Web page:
Found this over on Slashdot.
Someone sent in a cnn.com Story on \"The Plant\". It seems some readers have been paying extra money -- in $2, $10 and even $20 -- to make up for less honorable readers who downloaded the files without paying. King won\'t finish the book without enough folks paying, so the fans hope to tip the scales.
\"As it is, some 76 percent of readers are volunteering to pay the $1 King is asking for each copy -- just above the amount King says he wants for the project to continue -- so the project appears set to continue for now.\"
A couple of strike updates:
Teamsters back library workers
Teamsters will march in downtown Canton today in support of striking library workers.
The Solidarity March, as it’s being called, is to begin at 2 p.m. at the Hilton on Market Avenue S.
Between 300 and 350 people are expected, said Paul Bair, city safety director.
Teachers union tells students to avoid librarySam Dorto, president of the 1,000-member Canton Professional Educators Association, said he hopes teachers will forgo giving library-based assignments while District 925 of the Service Employees International Union is on strike.“The library is a tremendous resource, but we won’t put the kids in a position where they have to cross the picket line.”Dorto said he is concerned about the kind of service that nonunion library workers will provide to students. He also questioned whether they would be safe, citing the library’s decision to hire security guards from Troy, Mich.-based Huffmaster Cos.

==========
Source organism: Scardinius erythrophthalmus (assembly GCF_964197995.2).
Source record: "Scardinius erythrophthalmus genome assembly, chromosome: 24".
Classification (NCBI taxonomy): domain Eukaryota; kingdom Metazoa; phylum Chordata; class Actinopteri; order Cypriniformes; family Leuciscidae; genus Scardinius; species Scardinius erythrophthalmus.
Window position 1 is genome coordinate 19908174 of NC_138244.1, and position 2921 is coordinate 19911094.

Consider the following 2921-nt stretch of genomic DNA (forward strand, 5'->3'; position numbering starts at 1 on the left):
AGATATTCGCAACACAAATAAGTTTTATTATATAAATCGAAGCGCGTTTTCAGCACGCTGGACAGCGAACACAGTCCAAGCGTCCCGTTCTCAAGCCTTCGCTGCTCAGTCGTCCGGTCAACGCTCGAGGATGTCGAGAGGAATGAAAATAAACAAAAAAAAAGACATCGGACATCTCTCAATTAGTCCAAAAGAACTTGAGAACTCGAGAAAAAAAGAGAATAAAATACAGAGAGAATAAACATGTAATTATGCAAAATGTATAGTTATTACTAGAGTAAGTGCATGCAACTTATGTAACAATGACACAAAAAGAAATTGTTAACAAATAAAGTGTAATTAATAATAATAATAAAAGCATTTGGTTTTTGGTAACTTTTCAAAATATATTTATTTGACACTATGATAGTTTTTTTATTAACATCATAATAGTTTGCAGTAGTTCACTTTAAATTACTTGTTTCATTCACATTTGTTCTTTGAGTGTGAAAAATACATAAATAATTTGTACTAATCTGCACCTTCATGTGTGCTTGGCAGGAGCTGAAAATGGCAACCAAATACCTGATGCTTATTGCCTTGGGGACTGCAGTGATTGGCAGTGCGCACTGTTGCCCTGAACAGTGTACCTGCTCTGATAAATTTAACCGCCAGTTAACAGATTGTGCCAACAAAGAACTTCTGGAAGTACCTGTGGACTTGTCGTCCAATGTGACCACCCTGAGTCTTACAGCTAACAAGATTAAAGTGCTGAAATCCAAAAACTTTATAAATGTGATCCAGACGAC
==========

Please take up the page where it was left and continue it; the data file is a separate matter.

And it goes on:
Never heard of Daniel Radcliffe? Well, you can now call him Harry Potter. Daniel Radcliffe, an 11-year-old British boy has been chosen by Warner Bros to play Harry in the upcoming movie. There will be other people in the movie, but no one seems to care. Bookwire has the Full Story. -- Read More
“IT IS impossible that old prejudices and hostilities should longer exist, while such an instrument has been created for the exchange of thought between all the nations of the earth.” Think that was written about the internet? Think again. The Economist has an interesting Story on the never ending hype surrounding the internet.
\"The extent to which the Internet will transform other fields of human endeavour, however, is less certain. Even when everyone on the planet has been connected to the Internet, there will still be wars, and pollution, and inequality. \" -- Read More
Wired has a Story that scares the hell out of me. In an unprecedented expansion of traditional copyright law, it is no longer merely illegal to distribute a potentially infringing computer program -- but now even linking to someone else\'s copy could be verboten. You can now break the law by linking to DeCSS. Related Case.
\"I think that Judge Kaplan does not know his head from his ass,\" says Adrian Bacon, owner of Linux News Online. \"Outlawing a site from linking to another site that has DeCSS is just plain wrong.\" -- Read More